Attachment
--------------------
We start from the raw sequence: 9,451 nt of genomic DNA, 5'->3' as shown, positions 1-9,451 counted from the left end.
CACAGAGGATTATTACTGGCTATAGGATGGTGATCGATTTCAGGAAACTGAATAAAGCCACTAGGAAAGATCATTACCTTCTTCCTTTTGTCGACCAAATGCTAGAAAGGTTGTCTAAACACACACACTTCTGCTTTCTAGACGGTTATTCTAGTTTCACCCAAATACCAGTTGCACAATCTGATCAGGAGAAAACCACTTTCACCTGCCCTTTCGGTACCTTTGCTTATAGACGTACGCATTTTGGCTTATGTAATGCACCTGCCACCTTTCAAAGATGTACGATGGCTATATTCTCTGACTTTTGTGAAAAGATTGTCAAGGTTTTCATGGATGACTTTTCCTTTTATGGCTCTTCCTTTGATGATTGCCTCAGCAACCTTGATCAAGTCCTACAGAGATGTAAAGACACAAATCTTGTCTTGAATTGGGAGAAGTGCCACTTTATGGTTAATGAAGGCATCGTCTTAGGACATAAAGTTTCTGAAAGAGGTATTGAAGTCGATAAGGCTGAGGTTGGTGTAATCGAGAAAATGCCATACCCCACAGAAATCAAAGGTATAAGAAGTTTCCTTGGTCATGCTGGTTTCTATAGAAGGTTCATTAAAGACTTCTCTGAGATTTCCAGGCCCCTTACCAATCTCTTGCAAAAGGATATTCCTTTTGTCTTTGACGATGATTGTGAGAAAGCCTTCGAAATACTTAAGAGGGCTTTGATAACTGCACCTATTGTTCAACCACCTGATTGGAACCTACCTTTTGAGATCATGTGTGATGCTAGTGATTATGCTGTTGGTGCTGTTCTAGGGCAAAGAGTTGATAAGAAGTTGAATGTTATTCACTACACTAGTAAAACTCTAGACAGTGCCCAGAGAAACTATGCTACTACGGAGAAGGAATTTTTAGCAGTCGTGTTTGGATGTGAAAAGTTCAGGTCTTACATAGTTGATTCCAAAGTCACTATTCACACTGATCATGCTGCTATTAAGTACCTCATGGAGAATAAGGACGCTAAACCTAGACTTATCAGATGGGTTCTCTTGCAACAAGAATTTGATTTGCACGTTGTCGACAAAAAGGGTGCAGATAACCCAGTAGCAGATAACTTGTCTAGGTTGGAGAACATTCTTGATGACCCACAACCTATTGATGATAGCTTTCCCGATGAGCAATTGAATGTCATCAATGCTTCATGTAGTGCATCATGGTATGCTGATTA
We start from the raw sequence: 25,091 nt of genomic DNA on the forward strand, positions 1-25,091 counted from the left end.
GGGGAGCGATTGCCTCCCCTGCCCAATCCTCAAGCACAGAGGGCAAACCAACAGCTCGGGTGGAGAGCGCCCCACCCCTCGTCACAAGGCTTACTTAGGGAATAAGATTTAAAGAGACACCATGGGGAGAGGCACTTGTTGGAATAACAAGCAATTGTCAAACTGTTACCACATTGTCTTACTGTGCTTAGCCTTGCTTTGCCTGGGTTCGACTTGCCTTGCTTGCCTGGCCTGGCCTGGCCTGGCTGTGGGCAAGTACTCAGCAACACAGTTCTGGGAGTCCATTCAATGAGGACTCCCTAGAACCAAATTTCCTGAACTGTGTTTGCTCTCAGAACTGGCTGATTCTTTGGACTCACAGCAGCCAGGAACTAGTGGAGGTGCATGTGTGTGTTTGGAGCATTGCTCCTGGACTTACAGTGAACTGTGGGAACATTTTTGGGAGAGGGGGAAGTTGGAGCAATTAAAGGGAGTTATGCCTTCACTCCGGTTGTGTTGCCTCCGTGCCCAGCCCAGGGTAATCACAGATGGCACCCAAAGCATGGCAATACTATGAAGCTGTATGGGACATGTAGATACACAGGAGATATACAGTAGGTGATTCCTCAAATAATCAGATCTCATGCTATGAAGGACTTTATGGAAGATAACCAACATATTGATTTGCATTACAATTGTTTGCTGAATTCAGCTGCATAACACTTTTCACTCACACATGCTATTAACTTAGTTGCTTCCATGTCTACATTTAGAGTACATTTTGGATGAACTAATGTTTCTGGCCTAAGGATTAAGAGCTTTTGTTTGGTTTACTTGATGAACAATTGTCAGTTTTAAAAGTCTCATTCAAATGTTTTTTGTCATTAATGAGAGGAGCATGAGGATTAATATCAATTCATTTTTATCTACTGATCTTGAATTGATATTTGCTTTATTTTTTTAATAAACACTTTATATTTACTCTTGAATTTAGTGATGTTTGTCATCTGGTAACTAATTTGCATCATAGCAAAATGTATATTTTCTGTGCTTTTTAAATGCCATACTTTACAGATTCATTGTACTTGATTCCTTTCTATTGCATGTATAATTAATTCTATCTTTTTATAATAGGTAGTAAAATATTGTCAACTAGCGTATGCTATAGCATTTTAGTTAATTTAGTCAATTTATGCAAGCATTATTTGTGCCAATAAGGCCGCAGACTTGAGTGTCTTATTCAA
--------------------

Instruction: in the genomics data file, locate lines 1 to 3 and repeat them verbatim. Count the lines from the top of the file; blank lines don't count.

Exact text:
We start from the raw sequence: 9,451 nt of genomic DNA, 5'->3' as shown, positions 1-9,451 counted from the left end.
CACAGAGGATTATTACTGGCTATAGGATGGTGATCGATTTCAGGAAACTGAATAAAGCCACTAGGAAAGATCATTACCTTCTTCCTTTTGTCGACCAAATGCTAGAAAGGTTGTCTAAACACACACACTTCTGCTTTCTAGACGGTTATTCTAGTTTCACCCAAATACCAGTTGCACAATCTGATCAGGAGAAAACCACTTTCACCTGCCCTTTCGGTACCTTTGCTTATAGACGTACGCATTTTGGCTTATGTAATGCACCTGCCACCTTTCAAAGATGTACGATGGCTATATTCTCTGACTTTTGTGAAAAGATTGTCAAGGTTTTCATGGATGACTTTTCCTTTTATGGCTCTTCCTTTGATGATTGCCTCAGCAACCTTGATCAAGTCCTACAGAGATGTAAAGACACAAATCTTGTCTTGAATTGGGAGAAGTGCCACTTTATGGTTAATGAAGGCATCGTCTTAGGACATAAAGTTTCTGAAAGAGGTATTGAAGTCGATAAGGCTGAGGTTGGTGTAATCGAGAAAATGCCATACCCCACAGAAATCAAAGGTATAAGAAGTTTCCTTGGTCATGCTGGTTTCTATAGAAGGTTCATTAAAGACTTCTCTGAGATTTCCAGGCCCCTTACCAATCTCTTGCAAAAGGATATTCCTTTTGTCTTTGACGATGATTGTGAGAAAGCCTTCGAAATACTTAAGAGGGCTTTGATAACTGCACCTATTGTTCAACCACCTGATTGGAACCTACCTTTTGAGATCATGTGTGATGCTAGTGATTATGCTGTTGGTGCTGTTCTAGGGCAAAGAGTTGATAAGAAGTTGAATGTTATTCACTACACTAGTAAAACTCTAGACAGTGCCCAGAGAAACTATGCTACTACGGAGAAGGAATTTTTAGCAGTCGTGTTTGGATGTGAAAAGTTCAGGTCTTACATAGTTGATTCCAAAGTCACTATTCACACTGATCATGCTGCTATTAAGTACCTCATGGAGAATAAGGACGCTAAACCTAGACTTATCAGATGGGTTCTCTTGCAACAAGAATTTGATTTGCACGTTGTCGACAAAAAGGGTGCAGATAACCCAGTAGCAGATAACTTGTCTAGGTTGGAGAACATTCTTGATGACCCACAACCTATTGATGATAGCTTTCCCGATGAGCAATTGAATGTCATCAATGCTTCATGTAGTGCATCATGGTATGCTGATTA
We start from the raw sequence: 25,091 nt of genomic DNA on the forward strand, positions 1-25,091 counted from the left end.